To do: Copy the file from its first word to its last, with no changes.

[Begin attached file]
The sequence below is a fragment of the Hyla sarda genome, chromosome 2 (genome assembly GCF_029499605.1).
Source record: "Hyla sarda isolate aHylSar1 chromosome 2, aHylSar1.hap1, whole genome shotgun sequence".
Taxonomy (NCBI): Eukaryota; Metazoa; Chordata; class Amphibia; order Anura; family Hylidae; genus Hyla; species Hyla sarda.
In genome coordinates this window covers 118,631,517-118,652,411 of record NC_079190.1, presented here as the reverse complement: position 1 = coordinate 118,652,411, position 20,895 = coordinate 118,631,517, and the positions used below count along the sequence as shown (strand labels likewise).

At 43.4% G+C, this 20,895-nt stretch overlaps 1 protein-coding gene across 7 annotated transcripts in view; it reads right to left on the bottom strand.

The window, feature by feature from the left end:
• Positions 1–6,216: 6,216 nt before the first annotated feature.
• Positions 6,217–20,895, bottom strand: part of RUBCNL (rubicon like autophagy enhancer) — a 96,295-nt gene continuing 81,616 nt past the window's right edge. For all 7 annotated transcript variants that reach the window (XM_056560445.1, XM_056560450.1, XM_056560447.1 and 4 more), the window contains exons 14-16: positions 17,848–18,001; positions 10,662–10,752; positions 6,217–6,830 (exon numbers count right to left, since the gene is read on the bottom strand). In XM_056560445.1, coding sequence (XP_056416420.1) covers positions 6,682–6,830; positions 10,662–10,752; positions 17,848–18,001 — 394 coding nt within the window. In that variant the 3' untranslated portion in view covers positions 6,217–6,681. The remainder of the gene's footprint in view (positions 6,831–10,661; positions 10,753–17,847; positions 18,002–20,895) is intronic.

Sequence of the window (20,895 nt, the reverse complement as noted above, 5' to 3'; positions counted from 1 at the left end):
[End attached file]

The sequence below is a fragment of the Hyla sarda genome, chromosome 2 (genome assembly GCF_029499605.1).
Source record: "Hyla sarda isolate aHylSar1 chromosome 2, aHylSar1.hap1, whole genome shotgun sequence".
Taxonomy (NCBI): Eukaryota; Metazoa; Chordata; class Amphibia; order Anura; family Hylidae; genus Hyla; species Hyla sarda.
In genome coordinates this window covers 118,631,517-118,652,411 of record NC_079190.1, presented here as the reverse complement: position 1 = coordinate 118,652,411, position 20,895 = coordinate 118,631,517, and the positions used below count along the sequence as shown (strand labels likewise).

At 43.4% G+C, this 20,895-nt stretch overlaps 1 protein-coding gene across 7 annotated transcripts in view; it reads right to left on the bottom strand.

The window, feature by feature from the left end:
• Positions 1–6,216: 6,216 nt before the first annotated feature.
• Positions 6,217–20,895, bottom strand: part of RUBCNL (rubicon like autophagy enhancer) — a 96,295-nt gene continuing 81,616 nt past the window's right edge. For all 7 annotated transcript variants that reach the window (XM_056560445.1, XM_056560450.1, XM_056560447.1 and 4 more), the window contains exons 14-16: positions 17,848–18,001; positions 10,662–10,752; positions 6,217–6,830 (exon numbers count right to left, since the gene is read on the bottom strand). In XM_056560445.1, coding sequence (XP_056416420.1) covers positions 6,682–6,830; positions 10,662–10,752; positions 17,848–18,001 — 394 coding nt within the window. In that variant the 3' untranslated portion in view covers positions 6,217–6,681. The remainder of the gene's footprint in view (positions 6,831–10,661; positions 10,753–17,847; positions 18,002–20,895) is intronic.

Sequence of the window (20,895 nt, the reverse complement as noted above, 5' to 3'; positions counted from 1 at the left end):